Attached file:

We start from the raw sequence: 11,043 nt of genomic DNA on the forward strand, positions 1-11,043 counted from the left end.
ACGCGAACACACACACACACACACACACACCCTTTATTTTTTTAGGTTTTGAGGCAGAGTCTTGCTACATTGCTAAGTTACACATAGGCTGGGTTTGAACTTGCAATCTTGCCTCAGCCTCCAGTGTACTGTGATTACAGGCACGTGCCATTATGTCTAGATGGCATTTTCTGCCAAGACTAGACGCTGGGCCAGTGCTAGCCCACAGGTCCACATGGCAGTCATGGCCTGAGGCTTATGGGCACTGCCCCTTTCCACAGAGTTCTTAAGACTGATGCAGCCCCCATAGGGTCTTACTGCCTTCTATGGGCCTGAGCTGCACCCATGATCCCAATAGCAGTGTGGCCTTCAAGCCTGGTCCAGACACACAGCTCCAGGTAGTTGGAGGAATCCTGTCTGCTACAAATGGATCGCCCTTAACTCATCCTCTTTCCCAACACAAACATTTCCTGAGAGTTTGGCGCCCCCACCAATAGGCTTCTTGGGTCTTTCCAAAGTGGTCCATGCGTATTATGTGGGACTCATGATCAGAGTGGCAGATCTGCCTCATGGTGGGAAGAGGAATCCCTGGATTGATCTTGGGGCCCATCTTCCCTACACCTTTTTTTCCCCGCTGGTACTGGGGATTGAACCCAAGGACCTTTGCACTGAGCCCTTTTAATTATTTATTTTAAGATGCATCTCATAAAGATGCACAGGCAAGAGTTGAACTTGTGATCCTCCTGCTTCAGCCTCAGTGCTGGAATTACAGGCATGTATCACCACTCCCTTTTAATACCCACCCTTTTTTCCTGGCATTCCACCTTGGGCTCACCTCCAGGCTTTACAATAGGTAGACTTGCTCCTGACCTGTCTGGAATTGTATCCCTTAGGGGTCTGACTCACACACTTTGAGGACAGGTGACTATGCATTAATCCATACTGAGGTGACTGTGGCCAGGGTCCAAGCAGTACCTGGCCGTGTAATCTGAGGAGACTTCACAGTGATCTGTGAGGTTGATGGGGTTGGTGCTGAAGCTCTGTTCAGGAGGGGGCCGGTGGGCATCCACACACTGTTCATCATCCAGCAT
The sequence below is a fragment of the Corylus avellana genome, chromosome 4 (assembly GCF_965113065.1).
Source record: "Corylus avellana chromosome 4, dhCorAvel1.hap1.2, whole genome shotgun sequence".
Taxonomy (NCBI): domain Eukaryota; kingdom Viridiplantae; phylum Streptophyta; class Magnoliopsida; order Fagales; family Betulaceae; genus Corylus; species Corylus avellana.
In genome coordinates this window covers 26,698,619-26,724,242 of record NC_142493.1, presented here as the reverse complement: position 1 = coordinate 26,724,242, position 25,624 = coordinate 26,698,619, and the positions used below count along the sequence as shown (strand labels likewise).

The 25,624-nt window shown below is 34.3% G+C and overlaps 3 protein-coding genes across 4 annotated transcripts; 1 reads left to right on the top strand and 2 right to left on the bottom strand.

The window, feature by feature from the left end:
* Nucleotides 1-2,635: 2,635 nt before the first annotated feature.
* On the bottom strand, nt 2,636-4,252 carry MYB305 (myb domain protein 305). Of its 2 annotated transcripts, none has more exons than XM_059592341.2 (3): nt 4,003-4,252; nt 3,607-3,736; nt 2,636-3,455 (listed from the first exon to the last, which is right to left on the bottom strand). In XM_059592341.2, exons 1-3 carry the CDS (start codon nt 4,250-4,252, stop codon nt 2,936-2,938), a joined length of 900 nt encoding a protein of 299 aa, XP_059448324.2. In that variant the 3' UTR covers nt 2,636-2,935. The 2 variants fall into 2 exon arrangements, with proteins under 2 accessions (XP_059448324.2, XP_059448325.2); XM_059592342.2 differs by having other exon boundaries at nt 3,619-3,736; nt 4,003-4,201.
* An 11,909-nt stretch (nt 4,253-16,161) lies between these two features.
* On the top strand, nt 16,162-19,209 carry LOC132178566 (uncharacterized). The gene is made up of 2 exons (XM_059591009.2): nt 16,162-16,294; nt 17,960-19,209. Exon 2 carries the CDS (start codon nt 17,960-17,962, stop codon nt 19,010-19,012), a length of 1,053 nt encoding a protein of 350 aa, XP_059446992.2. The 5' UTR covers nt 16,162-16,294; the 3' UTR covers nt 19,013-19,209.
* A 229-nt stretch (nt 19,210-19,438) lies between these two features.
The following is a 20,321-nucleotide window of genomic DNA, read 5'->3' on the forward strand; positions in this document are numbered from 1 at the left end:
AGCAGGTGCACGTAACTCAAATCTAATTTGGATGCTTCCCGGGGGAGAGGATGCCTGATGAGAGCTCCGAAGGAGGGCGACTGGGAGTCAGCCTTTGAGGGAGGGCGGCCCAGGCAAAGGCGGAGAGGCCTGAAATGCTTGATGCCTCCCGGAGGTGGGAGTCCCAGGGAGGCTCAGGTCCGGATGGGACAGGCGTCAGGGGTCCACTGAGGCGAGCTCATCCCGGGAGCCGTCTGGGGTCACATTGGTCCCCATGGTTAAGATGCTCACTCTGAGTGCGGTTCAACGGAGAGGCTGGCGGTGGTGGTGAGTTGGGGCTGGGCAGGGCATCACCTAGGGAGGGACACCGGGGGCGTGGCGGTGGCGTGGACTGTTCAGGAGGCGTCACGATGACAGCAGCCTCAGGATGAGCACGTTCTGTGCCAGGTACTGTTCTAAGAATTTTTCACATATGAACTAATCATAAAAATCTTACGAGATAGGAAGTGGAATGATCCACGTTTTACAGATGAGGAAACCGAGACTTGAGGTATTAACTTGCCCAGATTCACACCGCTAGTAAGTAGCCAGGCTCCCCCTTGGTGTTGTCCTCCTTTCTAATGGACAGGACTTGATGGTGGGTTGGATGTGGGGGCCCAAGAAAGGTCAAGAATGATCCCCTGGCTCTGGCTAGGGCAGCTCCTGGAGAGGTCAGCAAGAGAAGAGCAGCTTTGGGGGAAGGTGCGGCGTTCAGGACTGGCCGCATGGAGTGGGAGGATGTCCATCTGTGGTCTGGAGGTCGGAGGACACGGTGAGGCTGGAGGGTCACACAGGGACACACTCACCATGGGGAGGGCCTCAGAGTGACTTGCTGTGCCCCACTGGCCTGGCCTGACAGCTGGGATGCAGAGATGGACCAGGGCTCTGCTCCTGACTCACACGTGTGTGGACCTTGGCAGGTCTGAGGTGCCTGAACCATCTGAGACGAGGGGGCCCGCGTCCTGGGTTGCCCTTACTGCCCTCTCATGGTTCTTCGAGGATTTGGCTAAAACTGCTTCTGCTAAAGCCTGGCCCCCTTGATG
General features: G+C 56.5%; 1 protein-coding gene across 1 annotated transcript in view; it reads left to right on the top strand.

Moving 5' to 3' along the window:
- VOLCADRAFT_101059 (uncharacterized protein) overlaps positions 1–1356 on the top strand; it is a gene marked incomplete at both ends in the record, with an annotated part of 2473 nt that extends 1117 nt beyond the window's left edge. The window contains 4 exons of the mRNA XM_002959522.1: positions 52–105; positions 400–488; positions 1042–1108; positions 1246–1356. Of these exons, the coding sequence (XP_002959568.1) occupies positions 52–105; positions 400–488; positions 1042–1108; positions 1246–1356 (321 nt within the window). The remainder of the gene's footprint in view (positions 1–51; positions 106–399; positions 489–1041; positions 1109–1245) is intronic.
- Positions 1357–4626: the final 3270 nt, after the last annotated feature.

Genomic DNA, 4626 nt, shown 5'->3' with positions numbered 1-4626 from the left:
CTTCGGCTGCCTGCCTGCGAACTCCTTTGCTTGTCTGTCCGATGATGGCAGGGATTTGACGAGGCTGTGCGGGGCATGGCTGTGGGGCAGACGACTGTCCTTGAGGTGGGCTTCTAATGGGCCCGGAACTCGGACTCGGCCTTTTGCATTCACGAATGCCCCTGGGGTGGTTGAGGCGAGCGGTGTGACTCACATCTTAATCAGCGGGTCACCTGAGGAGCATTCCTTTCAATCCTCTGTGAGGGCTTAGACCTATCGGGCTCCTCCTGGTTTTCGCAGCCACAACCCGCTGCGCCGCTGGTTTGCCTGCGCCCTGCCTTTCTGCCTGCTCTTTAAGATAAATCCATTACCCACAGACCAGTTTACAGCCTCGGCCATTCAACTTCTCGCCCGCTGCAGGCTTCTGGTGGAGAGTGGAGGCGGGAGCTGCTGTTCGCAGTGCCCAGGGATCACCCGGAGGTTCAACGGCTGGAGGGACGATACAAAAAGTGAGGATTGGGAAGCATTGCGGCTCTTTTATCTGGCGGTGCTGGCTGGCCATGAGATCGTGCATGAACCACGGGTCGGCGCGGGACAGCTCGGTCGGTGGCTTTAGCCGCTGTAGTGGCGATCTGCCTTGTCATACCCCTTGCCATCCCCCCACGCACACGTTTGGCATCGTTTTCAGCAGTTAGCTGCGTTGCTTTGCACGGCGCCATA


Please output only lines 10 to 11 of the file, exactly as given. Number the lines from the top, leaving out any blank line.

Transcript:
* On the bottom strand, nt 2,636-4,252 carry MYB305 (myb domain protein 305). Of its 2 annotated transcripts, none has more exons than XM_059592341.2 (3): nt 4,003-4,252; nt 3,607-3,736; nt 2,636-3,455 (listed from the first exon to the last, which is right to left on the bottom strand). In XM_059592341.2, exons 1-3 carry the CDS (start codon nt 4,250-4,252, stop codon nt 2,936-2,938), a joined length of 900 nt encoding a protein of 299 aa, XP_059448324.2. In that variant the 3' UTR covers nt 2,636-2,935. The 2 variants fall into 2 exon arrangements, with proteins under 2 accessions (XP_059448324.2, XP_059448325.2); XM_059592342.2 differs by having other exon boundaries at nt 3,619-3,736; nt 4,003-4,201.
* An 11,909-nt stretch (nt 4,253-16,161) lies between these two features.